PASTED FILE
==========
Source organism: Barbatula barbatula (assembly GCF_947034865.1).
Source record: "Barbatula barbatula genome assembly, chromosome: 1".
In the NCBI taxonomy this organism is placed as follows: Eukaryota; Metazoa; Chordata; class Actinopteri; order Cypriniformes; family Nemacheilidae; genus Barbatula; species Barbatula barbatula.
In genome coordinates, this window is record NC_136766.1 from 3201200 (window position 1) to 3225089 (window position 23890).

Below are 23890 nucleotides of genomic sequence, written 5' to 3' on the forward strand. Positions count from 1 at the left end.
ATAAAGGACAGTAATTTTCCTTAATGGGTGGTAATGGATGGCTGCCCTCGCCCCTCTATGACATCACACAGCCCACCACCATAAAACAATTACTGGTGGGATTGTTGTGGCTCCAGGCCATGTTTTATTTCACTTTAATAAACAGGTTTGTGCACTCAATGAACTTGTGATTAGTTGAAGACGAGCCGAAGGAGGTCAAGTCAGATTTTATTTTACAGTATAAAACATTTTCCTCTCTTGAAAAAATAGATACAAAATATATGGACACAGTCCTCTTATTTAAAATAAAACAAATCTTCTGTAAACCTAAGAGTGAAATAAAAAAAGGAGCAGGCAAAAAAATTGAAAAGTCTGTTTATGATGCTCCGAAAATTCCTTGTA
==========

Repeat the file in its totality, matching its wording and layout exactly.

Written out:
Source organism: Barbatula barbatula (assembly GCF_947034865.1).
Source record: "Barbatula barbatula genome assembly, chromosome: 1".
In the NCBI taxonomy this organism is placed as follows: Eukaryota; Metazoa; Chordata; class Actinopteri; order Cypriniformes; family Nemacheilidae; genus Barbatula; species Barbatula barbatula.
In genome coordinates, this window is record NC_136766.1 from 3201200 (window position 1) to 3225089 (window position 23890).

Below are 23890 nucleotides of genomic sequence, written 5' to 3' on the forward strand. Positions count from 1 at the left end.
ATAAAGGACAGTAATTTTCCTTAATGGGTGGTAATGGATGGCTGCCCTCGCCCCTCTATGACATCACACAGCCCACCACCATAAAACAATTACTGGTGGGATTGTTGTGGCTCCAGGCCATGTTTTATTTCACTTTAATAAACAGGTTTGTGCACTCAATGAACTTGTGATTAGTTGAAGACGAGCCGAAGGAGGTCAAGTCAGATTTTATTTTACAGTATAAAACATTTTCCTCTCTTGAAAAAATAGATACAAAATATATGGACACAGTCCTCTTATTTAAAATAAAACAAATCTTCTGTAAACCTAAGAGTGAAATAAAAAAAGGAGCAGGCAAAAAAATTGAAAAGTCTGTTTATGATGCTCCGAAAATTCCTTGTA